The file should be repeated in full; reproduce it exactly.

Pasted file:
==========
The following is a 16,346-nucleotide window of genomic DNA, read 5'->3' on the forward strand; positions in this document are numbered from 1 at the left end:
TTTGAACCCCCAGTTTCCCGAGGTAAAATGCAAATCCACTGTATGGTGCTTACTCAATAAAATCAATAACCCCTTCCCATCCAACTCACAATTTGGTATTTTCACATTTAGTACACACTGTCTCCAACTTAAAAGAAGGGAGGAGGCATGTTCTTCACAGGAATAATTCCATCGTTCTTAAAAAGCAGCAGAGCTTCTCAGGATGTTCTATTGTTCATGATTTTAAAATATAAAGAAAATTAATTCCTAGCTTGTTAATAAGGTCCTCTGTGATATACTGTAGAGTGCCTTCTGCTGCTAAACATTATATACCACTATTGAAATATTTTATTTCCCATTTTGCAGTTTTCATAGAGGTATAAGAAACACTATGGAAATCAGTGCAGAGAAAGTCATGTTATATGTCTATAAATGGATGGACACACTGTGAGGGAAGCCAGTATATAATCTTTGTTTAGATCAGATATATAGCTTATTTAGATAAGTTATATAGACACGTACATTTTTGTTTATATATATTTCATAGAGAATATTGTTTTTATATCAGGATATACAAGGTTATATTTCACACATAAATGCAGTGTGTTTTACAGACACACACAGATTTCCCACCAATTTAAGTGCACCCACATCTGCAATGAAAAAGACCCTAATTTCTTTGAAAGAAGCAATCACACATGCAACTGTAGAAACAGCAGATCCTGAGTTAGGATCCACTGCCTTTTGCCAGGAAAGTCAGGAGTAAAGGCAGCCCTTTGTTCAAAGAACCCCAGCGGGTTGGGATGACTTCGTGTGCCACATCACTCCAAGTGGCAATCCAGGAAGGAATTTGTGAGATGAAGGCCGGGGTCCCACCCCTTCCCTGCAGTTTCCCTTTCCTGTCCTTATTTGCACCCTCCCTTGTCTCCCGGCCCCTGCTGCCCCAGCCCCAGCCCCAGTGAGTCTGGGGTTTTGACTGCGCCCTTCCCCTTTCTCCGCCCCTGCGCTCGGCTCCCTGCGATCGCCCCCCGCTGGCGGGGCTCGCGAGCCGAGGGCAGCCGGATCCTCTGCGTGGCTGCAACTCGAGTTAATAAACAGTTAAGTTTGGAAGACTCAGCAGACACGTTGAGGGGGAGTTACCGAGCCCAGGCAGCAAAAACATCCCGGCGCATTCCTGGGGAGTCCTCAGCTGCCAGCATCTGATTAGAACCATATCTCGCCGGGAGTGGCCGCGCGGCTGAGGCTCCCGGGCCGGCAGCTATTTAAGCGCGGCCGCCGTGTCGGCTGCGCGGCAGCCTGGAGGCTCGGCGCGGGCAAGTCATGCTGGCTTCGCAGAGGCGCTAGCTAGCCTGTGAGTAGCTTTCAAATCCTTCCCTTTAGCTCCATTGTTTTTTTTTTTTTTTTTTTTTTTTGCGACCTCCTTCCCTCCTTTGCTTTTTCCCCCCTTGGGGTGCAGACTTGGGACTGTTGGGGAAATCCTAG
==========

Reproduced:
The following is a 16,346-nucleotide window of genomic DNA, read 5'->3' on the forward strand; positions in this document are numbered from 1 at the left end:
TTTGAACCCCCAGTTTCCCGAGGTAAAATGCAAATCCACTGTATGGTGCTTACTCAATAAAATCAATAACCCCTTCCCATCCAACTCACAATTTGGTATTTTCACATTTAGTACACACTGTCTCCAACTTAAAAGAAGGGAGGAGGCATGTTCTTCACAGGAATAATTCCATCGTTCTTAAAAAGCAGCAGAGCTTCTCAGGATGTTCTATTGTTCATGATTTTAAAATATAAAGAAAATTAATTCCTAGCTTGTTAATAAGGTCCTCTGTGATATACTGTAGAGTGCCTTCTGCTGCTAAACATTATATACCACTATTGAAATATTTTATTTCCCATTTTGCAGTTTTCATAGAGGTATAAGAAACACTATGGAAATCAGTGCAGAGAAAGTCATGTTATATGTCTATAAATGGATGGACACACTGTGAGGGAAGCCAGTATATAATCTTTGTTTAGATCAGATATATAGCTTATTTAGATAAGTTATATAGACACGTACATTTTTGTTTATATATATTTCATAGAGAATATTGTTTTTATATCAGGATATACAAGGTTATATTTCACACATAAATGCAGTGTGTTTTACAGACACACACAGATTTCCCACCAATTTAAGTGCACCCACATCTGCAATGAAAAAGACCCTAATTTCTTTGAAAGAAGCAATCACACATGCAACTGTAGAAACAGCAGATCCTGAGTTAGGATCCACTGCCTTTTGCCAGGAAAGTCAGGAGTAAAGGCAGCCCTTTGTTCAAAGAACCCCAGCGGGTTGGGATGACTTCGTGTGCCACATCACTCCAAGTGGCAATCCAGGAAGGAATTTGTGAGATGAAGGCCGGGGTCCCACCCCTTCCCTGCAGTTTCCCTTTCCTGTCCTTATTTGCACCCTCCCTTGTCTCCCGGCCCCTGCTGCCCCAGCCCCAGCCCCAGTGAGTCTGGGGTTTTGACTGCGCCCTTCCCCTTTCTCCGCCCCTGCGCTCGGCTCCCTGCGATCGCCCCCCGCTGGCGGGGCTCGCGAGCCGAGGGCAGCCGGATCCTCTGCGTGGCTGCAACTCGAGTTAATAAACAGTTAAGTTTGGAAGACTCAGCAGACACGTTGAGGGGGAGTTACCGAGCCCAGGCAGCAAAAACATCCCGGCGCATTCCTGGGGAGTCCTCAGCTGCCAGCATCTGATTAGAACCATATCTCGCCGGGAGTGGCCGCGCGGCTGAGGCTCCCGGGCCGGCAGCTATTTAAGCGCGGCCGCCGTGTCGGCTGCGCGGCAGCCTGGAGGCTCGGCGCGGGCAAGTCATGCTGGCTTCGCAGAGGCGCTAGCTAGCCTGTGAGTAGCTTTCAAATCCTTCCCTTTAGCTCCATTGTTTTTTTTTTTTTTTTTTTTTTTTGCGACCTCCTTCCCTCCTTTGCTTTTTCCCCCCTTGGGGTGCAGACTTGGGACTGTTGGGGAAATCCTAG